Windows XP Boot Files and Boot Errors
Just as MS-DOS and Windows 9x suffer from boot problems, so does Windows XP. This section takes a look at some of the boot problems that affect Windows XP computers. These problems will affect all Windows NT-based computers, such as Windows 2000, Windows Server 2003, and Windows Vista.
The Windows XP boot process may suffer from boot sector corruption, boot loader problems, and drive identification problems within boot.ini. For most problems, the Emergency Repair Process or Recovery Console are reasonable troubleshooting and repair steps.
The boot.ini file on your hard drive identifies the controller bus that contains the hard drives in your computer. This controller bus is identified as either SCSI or multi. If your drives are connected to a SCSI controller with the BIOS disabled, the controller is identified as SCSI. In all other circumstances, the controller is identified as multi. If your system is unable to initiate the boot process, or if you receive an error regarding a missing ntoskrnl.exe, then the problem could be a misidentified SCSI controller.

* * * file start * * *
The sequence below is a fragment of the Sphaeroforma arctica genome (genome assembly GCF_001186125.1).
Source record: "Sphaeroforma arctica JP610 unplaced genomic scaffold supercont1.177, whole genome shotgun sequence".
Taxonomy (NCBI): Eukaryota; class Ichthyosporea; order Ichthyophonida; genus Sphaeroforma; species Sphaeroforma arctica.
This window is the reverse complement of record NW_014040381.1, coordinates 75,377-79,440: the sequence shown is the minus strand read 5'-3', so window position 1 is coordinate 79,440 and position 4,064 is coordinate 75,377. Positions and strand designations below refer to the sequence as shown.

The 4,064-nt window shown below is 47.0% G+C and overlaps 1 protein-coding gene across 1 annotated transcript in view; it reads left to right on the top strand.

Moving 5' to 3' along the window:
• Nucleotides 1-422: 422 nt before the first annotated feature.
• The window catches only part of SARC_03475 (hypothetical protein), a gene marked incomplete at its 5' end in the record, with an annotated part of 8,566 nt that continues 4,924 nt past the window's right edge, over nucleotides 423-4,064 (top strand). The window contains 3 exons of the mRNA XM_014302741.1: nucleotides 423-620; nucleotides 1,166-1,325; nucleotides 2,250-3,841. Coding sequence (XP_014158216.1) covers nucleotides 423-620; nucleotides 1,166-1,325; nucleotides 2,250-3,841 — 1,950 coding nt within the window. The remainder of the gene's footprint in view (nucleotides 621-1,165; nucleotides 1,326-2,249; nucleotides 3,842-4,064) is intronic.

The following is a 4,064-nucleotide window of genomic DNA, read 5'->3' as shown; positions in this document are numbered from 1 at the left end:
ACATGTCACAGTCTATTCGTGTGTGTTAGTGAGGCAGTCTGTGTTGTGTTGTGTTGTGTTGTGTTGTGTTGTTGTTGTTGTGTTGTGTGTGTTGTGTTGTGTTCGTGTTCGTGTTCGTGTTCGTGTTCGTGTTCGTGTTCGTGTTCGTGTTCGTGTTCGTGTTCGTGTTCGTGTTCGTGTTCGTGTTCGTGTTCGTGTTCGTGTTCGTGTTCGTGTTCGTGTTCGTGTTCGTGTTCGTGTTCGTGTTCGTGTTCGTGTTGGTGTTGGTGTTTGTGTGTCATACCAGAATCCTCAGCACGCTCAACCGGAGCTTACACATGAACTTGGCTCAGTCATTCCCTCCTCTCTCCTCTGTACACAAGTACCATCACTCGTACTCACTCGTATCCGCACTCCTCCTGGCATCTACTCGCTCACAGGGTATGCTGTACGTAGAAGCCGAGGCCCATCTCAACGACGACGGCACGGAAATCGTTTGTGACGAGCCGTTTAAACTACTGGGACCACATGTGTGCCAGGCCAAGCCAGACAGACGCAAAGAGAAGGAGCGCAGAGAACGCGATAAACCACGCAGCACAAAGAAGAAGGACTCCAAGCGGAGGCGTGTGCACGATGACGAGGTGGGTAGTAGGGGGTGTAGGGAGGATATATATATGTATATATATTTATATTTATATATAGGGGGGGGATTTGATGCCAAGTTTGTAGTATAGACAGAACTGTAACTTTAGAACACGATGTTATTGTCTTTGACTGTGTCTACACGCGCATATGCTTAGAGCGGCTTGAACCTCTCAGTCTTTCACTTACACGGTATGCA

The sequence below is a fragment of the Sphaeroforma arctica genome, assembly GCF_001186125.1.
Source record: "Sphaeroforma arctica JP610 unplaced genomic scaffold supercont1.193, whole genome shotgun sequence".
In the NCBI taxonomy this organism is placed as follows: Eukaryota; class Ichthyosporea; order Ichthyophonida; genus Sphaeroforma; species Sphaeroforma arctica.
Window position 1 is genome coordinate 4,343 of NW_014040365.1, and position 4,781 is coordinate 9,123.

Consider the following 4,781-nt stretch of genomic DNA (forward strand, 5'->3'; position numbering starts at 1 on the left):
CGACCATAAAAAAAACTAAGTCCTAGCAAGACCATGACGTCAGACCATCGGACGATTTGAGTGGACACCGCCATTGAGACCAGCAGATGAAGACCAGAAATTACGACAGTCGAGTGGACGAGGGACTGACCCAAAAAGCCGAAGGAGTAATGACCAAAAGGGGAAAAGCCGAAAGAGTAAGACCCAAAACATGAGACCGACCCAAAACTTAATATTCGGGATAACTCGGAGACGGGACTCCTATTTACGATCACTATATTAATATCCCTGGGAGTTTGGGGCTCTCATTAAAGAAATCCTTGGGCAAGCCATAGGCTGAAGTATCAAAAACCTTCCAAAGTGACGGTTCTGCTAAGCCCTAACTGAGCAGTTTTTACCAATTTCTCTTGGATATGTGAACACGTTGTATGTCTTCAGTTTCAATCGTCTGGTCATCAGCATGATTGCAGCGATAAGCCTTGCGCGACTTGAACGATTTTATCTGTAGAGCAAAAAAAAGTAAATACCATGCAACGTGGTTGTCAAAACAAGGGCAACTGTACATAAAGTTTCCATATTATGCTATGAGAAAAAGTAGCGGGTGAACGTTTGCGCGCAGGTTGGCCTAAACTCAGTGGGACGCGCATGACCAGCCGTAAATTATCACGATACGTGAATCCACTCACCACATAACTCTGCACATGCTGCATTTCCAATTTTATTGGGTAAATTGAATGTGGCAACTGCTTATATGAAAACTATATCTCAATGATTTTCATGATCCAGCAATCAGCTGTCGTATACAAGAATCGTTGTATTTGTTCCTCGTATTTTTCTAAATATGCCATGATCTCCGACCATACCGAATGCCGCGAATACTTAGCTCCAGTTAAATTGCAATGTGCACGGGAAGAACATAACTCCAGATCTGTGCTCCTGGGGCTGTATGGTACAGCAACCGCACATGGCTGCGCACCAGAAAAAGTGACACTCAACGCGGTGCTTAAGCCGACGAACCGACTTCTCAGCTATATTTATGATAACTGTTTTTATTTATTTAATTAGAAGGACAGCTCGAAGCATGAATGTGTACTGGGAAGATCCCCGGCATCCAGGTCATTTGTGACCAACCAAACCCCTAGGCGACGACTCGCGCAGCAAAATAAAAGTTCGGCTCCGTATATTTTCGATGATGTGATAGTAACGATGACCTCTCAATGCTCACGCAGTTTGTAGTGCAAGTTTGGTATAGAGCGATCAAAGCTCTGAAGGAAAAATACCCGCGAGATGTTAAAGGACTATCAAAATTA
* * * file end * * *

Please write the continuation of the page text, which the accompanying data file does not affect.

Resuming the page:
No operating system found
The "No operating system found" error in Windows XP, just like in MS-DOS, is tied to severe corruption of the boot sector on your hard drive. To restore your drive to working condition, you should perform the Emergency Repair Process to restore the boot sector on your hard drive. Minor corruption of the boot files would report missing files, such as ntldr or ntdetect.com, and the next section will tell you how to deal with missing files. As with MS-DOS, the "No operating system found" error could be caused by having left a formatted floppy disk with no boot loader in the floppy drive during boot.